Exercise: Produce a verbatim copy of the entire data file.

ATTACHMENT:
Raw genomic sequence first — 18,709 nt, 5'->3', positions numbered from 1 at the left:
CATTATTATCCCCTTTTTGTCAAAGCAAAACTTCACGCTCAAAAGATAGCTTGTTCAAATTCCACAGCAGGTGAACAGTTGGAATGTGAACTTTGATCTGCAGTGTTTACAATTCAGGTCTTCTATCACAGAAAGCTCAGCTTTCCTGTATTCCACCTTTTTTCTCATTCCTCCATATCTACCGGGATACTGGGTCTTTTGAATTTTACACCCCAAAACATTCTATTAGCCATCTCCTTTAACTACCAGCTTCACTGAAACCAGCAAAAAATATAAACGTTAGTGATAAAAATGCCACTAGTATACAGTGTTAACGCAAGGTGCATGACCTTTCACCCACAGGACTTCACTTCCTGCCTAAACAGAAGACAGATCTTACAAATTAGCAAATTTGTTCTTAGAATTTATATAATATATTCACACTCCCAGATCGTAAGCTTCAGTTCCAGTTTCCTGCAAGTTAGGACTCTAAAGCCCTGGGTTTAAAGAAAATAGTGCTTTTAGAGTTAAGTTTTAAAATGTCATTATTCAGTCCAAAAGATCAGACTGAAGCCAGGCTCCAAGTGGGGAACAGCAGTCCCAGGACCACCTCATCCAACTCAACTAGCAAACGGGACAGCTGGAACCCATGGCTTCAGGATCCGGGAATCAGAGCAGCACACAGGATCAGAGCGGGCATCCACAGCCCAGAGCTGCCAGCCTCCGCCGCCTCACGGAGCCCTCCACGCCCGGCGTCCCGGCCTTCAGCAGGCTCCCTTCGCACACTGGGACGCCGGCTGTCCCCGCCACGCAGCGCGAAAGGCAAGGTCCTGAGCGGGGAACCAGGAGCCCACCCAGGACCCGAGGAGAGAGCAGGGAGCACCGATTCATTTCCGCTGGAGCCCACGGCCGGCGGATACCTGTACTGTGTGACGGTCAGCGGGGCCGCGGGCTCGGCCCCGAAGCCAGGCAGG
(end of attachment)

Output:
Raw genomic sequence first — 18,709 nt, 5'->3', positions numbered from 1 at the left:
CATTATTATCCCCTTTTTGTCAAAGCAAAACTTCACGCTCAAAAGATAGCTTGTTCAAATTCCACAGCAGGTGAACAGTTGGAATGTGAACTTTGATCTGCAGTGTTTACAATTCAGGTCTTCTATCACAGAAAGCTCAGCTTTCCTGTATTCCACCTTTTTTCTCATTCCTCCATATCTACCGGGATACTGGGTCTTTTGAATTTTACACCCCAAAACATTCTATTAGCCATCTCCTTTAACTACCAGCTTCACTGAAACCAGCAAAAAATATAAACGTTAGTGATAAAAATGCCACTAGTATACAGTGTTAACGCAAGGTGCATGACCTTTCACCCACAGGACTTCACTTCCTGCCTAAACAGAAGACAGATCTTACAAATTAGCAAATTTGTTCTTAGAATTTATATAATATATTCACACTCCCAGATCGTAAGCTTCAGTTCCAGTTTCCTGCAAGTTAGGACTCTAAAGCCCTGGGTTTAAAGAAAATAGTGCTTTTAGAGTTAAGTTTTAAAATGTCATTATTCAGTCCAAAAGATCAGACTGAAGCCAGGCTCCAAGTGGGGAACAGCAGTCCCAGGACCACCTCATCCAACTCAACTAGCAAACGGGACAGCTGGAACCCATGGCTTCAGGATCCGGGAATCAGAGCAGCACACAGGATCAGAGCGGGCATCCACAGCCCAGAGCTGCCAGCCTCCGCCGCCTCACGGAGCCCTCCACGCCCGGCGTCCCGGCCTTCAGCAGGCTCCCTTCGCACACTGGGACGCCGGCTGTCCCCGCCACGCAGCGCGAAAGGCAAGGTCCTGAGCGGGGAACCAGGAGCCCACCCAGGACCCGAGGAGAGAGCAGGGAGCACCGATTCATTTCCGCTGGAGCCCACGGCCGGCGGATACCTGTACTGTGTGACGGTCAGCGGGGCCGCGGGCTCGGCCCCGAAGCCAGGCAGG